LGBT Queer Resource Center celebrates National Coming Out Day

In News
(Amy Wells / Daily Titan)

The LGBT Queer Resource Center expanded its walls Wednesday by bringing the center to the students in recognition of National Coming Out Day.

Set up along Titan Walk, passing students could learn about the day’s history. It was started in 1988 by Rob Eichberg and Jean O’Leary, with the date chosen to honor the March on Washington for Lesbian and Gay Rights on Oct. 11, 1987.

With October marking LGBT History Month, the center has taken strides to bring awareness to students of their resources through different events.

“The LGBT Queer Resource Center is doing a visibility initiative this year to bring the center out of the physical space itself, especially for students who may not feel comfortable yet in regards to coming to the center,” said LGBT Queer Resource Center coordinator Chris Datiles.

National Coming Out Day aims to spread LGBTQ visibility and build a community that supports those who are publicly out, but also those who are not.

Datiles wanted to spread the message that no one is required to come out to be a part of the community.

Dielle Estrada, fourth-year American studies major, recently got involved with the center to support LGBTQ students on campus. Estrada said the center serves as a space for students who feel uncomfortable coming out and can provide security and support.

“It is a difficult situation for students who aren’t accepted with families or friendships,” Estrada said. “I want them to know that there is a resource center that’s a safe space for students here.”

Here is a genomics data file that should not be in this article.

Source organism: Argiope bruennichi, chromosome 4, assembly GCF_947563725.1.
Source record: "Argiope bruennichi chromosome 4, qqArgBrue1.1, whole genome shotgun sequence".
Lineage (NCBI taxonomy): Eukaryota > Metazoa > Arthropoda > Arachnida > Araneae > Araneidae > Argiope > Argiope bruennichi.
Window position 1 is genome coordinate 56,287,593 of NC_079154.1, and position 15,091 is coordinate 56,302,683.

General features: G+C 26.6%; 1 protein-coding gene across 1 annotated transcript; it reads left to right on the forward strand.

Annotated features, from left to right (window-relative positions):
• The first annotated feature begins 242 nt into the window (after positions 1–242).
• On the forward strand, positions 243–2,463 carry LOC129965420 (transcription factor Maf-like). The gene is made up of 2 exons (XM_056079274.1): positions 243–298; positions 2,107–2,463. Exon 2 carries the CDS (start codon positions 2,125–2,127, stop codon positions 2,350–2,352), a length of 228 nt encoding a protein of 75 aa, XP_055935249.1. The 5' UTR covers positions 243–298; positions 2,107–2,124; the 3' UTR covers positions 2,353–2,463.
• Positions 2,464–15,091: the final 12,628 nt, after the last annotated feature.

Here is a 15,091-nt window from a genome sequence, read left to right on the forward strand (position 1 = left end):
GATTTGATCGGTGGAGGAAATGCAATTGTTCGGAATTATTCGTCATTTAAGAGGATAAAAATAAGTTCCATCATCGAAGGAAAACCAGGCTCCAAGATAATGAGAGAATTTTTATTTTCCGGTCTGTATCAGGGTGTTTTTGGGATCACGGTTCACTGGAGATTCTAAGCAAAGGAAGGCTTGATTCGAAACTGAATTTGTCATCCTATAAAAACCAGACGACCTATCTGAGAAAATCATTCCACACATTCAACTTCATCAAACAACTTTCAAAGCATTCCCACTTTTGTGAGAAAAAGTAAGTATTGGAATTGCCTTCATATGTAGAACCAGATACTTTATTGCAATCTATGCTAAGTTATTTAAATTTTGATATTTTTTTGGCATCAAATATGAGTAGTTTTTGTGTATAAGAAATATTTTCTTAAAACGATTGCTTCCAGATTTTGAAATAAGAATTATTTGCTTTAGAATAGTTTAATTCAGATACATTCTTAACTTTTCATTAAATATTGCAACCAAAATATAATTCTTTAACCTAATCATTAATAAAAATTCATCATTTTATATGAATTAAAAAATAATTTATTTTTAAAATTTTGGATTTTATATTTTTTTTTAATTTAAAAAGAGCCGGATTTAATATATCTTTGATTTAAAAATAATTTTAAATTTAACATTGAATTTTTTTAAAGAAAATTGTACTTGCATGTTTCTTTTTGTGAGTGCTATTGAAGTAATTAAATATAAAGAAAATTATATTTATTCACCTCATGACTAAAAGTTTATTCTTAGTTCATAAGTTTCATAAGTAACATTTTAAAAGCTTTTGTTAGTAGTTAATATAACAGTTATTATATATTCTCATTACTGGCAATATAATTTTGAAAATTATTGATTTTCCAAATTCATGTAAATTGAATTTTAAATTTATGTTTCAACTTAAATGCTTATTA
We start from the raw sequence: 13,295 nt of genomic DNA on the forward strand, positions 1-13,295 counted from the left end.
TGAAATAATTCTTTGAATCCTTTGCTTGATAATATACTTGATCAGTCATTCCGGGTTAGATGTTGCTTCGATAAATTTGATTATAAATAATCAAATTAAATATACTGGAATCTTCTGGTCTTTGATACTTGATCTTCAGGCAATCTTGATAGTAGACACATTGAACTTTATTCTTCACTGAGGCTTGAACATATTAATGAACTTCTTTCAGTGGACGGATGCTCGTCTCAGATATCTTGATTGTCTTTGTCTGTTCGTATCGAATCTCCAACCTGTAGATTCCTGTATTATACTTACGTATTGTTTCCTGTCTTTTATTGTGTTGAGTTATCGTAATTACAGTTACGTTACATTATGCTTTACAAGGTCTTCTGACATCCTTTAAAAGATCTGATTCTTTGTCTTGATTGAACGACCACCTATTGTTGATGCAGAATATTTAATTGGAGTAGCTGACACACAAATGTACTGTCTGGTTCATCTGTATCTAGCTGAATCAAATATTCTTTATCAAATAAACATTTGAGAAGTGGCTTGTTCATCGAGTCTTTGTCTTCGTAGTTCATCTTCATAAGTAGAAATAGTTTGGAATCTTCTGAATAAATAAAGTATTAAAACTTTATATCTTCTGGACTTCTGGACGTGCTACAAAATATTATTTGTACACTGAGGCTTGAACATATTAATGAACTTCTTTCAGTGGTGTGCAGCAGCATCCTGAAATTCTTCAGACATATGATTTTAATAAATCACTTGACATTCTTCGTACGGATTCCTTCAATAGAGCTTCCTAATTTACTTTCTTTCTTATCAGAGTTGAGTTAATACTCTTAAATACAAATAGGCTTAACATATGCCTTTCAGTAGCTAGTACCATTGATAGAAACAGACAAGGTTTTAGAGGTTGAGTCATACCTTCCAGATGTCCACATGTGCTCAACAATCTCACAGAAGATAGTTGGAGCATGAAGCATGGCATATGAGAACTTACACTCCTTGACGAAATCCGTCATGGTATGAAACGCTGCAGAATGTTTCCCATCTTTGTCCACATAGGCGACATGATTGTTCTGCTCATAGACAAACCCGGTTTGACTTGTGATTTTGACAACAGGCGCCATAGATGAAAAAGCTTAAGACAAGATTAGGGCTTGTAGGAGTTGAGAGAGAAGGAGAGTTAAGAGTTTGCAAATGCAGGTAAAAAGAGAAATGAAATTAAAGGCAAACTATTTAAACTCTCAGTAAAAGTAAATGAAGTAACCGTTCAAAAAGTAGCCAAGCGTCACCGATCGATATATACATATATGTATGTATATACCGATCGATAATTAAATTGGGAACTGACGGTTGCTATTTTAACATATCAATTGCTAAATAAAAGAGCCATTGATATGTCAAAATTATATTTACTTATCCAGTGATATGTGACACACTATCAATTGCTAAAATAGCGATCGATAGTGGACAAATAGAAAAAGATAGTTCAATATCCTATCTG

Fifth-year student Phillippe Orea was at the table to show his support as an ally. Orea works as a resident advisor for CSUF’s Rainbow House, a housing community for LGBTQ students and allies.

As an RA, Orea collaborates with the center to get students engaged with the community.

“I came out (here) because I felt like I saw a need for the community to be supported,” Orea said. “In my short amount of time, I’ve realized how much support the community still needs, even though there’s been a lot of progress.”

Junior communications major Sophia Noory stopped by the table in solidarity. Noory transferred from De Anza College in Cupertino where she said she noticed a lack of LGBTQ visibility.

Here at CSUF, Noory said she sees a larger presence.

“I think it’s a really great resource and presence on campus,” Noory said. “It makes for a better community.”

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